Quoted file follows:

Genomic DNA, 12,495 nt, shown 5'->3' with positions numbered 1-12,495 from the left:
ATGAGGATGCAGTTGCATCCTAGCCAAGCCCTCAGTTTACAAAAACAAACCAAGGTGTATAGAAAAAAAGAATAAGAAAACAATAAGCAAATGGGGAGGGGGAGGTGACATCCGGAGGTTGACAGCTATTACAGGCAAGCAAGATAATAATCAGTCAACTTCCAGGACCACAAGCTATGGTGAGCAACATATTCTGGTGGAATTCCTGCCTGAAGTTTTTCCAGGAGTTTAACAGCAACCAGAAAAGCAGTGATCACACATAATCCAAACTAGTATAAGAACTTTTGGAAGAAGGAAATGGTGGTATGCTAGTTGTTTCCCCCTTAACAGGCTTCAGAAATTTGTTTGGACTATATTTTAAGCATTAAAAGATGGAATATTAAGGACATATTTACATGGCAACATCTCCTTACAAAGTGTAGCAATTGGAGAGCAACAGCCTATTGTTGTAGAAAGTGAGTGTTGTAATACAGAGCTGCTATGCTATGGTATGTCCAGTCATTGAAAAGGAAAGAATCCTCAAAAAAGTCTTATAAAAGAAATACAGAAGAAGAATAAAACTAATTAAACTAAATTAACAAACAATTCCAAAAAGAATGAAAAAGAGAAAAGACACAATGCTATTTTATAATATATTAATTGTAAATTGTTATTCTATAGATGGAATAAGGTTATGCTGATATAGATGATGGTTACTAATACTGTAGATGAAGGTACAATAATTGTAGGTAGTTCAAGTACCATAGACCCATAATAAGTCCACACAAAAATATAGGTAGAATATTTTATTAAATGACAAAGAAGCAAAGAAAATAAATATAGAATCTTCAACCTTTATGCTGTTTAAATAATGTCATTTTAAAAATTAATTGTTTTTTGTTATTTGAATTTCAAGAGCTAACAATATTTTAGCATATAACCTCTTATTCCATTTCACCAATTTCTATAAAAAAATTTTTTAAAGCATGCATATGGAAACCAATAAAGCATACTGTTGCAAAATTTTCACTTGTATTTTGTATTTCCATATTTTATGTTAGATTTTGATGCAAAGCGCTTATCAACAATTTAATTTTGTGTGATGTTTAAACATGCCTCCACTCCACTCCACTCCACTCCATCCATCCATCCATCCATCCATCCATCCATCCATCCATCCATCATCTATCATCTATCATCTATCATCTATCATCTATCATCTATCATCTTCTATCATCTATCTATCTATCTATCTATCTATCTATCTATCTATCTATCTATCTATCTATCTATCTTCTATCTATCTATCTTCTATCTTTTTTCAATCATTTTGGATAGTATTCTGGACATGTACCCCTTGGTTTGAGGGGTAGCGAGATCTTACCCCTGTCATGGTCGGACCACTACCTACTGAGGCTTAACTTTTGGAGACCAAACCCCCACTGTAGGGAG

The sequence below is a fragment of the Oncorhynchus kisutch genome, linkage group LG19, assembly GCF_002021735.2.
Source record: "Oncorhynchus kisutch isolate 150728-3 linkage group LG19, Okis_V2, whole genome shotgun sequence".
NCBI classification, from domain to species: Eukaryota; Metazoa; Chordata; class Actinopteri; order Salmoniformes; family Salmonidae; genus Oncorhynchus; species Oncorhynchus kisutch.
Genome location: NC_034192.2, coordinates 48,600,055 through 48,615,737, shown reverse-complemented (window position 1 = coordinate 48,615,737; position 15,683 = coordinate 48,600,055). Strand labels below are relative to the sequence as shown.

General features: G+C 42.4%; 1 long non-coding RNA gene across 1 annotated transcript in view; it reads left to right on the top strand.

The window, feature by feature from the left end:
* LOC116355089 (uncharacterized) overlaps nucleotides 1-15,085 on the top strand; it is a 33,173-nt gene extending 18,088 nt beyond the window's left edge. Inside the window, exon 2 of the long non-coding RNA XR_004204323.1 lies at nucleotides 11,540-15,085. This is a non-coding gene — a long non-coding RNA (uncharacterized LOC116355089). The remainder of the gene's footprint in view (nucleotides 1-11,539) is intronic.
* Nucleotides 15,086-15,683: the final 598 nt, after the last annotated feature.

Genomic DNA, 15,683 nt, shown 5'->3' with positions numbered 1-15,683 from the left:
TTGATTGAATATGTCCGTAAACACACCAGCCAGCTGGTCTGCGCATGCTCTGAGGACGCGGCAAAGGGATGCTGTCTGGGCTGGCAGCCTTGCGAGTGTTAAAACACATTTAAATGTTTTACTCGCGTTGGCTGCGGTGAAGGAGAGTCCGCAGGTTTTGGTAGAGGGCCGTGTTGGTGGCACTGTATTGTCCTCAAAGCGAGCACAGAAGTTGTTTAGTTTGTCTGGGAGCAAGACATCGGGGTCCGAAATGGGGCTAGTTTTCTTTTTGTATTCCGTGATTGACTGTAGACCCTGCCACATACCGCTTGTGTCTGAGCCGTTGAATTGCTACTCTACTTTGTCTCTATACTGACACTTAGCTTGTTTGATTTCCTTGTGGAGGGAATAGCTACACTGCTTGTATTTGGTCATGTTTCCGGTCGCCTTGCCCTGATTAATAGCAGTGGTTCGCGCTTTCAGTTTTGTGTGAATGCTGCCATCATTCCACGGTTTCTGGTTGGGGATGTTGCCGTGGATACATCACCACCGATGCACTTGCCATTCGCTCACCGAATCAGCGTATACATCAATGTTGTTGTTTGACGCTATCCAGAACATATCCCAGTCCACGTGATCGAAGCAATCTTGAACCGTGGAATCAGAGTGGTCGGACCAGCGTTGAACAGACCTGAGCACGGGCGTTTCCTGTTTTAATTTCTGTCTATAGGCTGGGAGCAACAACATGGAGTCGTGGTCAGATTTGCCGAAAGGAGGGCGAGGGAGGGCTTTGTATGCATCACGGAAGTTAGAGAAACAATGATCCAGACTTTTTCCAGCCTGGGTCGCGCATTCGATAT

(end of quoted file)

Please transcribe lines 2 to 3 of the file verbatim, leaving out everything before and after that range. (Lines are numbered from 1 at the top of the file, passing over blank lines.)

ATGAGGATGCAGTTGCATCCTAGCCAAGCCCTCAGTTTACAAAAACAAACCAAGGTGTATAGAAAAAAAGAATAAGAAAACAATAAGCAAATGGGGAGGGGGAGGTGACATCCGGAGGTTGACAGCTATTACAGGCAAGCAAGATAATAATCAGTCAACTTCCAGGACCACAAGCTATGGTGAGCAACATATTCTGGTGGAATTCCTGCCTGAAGTTTTTCCAGGAGTTTAACAGCAACCAGAAAAGCAGTGATCACACATAATCCAAACTAGTATAAGAACTTTTGGAAGAAGGAAATGGTGGTATGCTAGTTGTTTCCCCCTTAACAGGCTTCAGAAATTTGTTTGGACTATATTTTAAGCATTAAAAGATGGAATATTAAGGACATATTTACATGGCAACATCTCCTTACAAAGTGTAGCAATTGGAGAGCAACAGCCTATTGTTGTAGAAAGTGAGTGTTGTAATACAGAGCTGCTATGCTATGGTATGTCCAGTCATTGAAAAGGAAAGAATCCTCAAAAAAGTCTTATAAAAGAAATACAGAAGAAGAATAAAACTAATTAAACTAAATTAACAAACAATTCCAAAAAGAATGAAAAAGAGAAAAGACACAATGCTATTTTATAATATATTAATTGTAAATTGTTATTCTATAGATGGAATAAGGTTATGCTGATATAGATGATGGTTACTAATACTGTAGATGAAGGTACAATAATTGTAGGTAGTTCAAGTACCATAGACCCATAATAAGTCCACACAAAAATATAGGTAGAATATTTTATTAAATGACAAAGAAGCAAAGAAAATAAATATAGAATCTTCAACCTTTATGCTGTTTAAATAATGTCATTTTAAAAATTAATTGTTTTTTGTTATTTGAATTTCAAGAGCTAACAATATTTTAGCATATAACCTCTTATTCCATTTCACCAATTTCTATAAAAAAATTTTTTAAAGCATGCATATGGAAACCAATAAAGCATACTGTTGCAAAATTTTCACTTGTATTTTGTATTTCCATATTTTATGTTAGATTTTGATGCAAAGCGCTTATCAACAATTTAATTTTGTGTGATGTTTAAACATGCCTCCACTCCACTCCACTCCACTCCATCCATCCATCCATCCATCCATCCATCCATCCATCCATCCATCATCTATCATCTATCATCTATCATCTATCATCTATCATCTATCATCTTCTATCATCTATCTATCTATCTATCTATCTATCTATCTATCTATCTATCTATCTATCTATCTATCTTCTATCTATCTATCTTCTATCTTTTTTCAATCATTTTGGATAGTATTCTGGACATGTACCCCTTGGTTTGAGGGGTAGCGAGATCTTACCCCTGTCATGGTCGGACCACTACCTACTGAGGCTTAACTTTTGGAGACCAAACCCCCACTGTAGGGAG

The sequence below is a fragment of the Oncorhynchus kisutch genome, linkage group LG19, assembly GCF_002021735.2.